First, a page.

Quality of Care for PTSD and Depression in the Military Health System
RAND NATIONAL DEFENSE RESEARCH INST SANTA MONICA CA SANTA MONICA
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The U.S. Department of Defense DoD strives to maintain a physically and psychologically healthy, mission-ready force, and the care provided by the Military Health System MHS is critical to meeting this goal. Attention has been directed to ensuring the quality and availability of programs and services for posttraumatic stress disorder PTSD and depression. This report is a comprehensive assessment of the quality of care delivered by the MHS in 20132014 for over 38,000 active-component service members with PTSD or depression. The assessment includes performance on 30 quality measures to evaluate the receipt of recommended assessments and treatments. These measures draw on multiple data sources including administrative encounter data, medical record review data, and patient self-reported outcome monitoring data. The assessment identified strengths and areas for improvement for the MHS. In particular, the MHS excels at screening for suicide risk and substance use, but rates of appropriate follow-up for service members with suicide risk are lower. Most service members received at least some psychotherapy, but less than half of psychotherapy delivered was evidence-based. In analyses focused on Army soldiers, outcome monitoring increased notably over time, yet preliminary analyses suggest that more work is needed to ensure that services are effective in reducing symptoms. When comparing performance between 20122013 and 20132014, most measures demonstrated slight improvement, but targeted efforts will be needed to support further improvements. RAND provides recommendations for strategies to improve the quality of care delivered for these conditions.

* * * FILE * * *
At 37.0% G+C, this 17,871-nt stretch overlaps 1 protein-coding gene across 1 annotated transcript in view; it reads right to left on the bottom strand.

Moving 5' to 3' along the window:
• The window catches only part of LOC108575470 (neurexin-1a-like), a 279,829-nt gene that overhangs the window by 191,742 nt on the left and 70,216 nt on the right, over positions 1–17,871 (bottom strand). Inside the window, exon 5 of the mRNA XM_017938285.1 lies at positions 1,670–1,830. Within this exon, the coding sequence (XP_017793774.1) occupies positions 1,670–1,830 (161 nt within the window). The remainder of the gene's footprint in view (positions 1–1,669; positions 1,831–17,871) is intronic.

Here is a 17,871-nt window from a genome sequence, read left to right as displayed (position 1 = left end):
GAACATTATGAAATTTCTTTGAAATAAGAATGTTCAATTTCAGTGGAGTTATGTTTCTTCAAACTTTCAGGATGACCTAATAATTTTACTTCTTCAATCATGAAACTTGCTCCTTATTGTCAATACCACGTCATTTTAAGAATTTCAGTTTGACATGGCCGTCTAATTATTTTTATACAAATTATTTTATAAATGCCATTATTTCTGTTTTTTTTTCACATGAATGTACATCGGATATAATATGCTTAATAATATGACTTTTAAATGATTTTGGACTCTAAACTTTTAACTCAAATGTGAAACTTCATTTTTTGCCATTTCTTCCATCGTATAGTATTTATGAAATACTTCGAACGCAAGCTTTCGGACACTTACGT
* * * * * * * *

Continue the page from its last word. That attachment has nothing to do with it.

- Medicine and Medical Research
- Military Forces and Organizations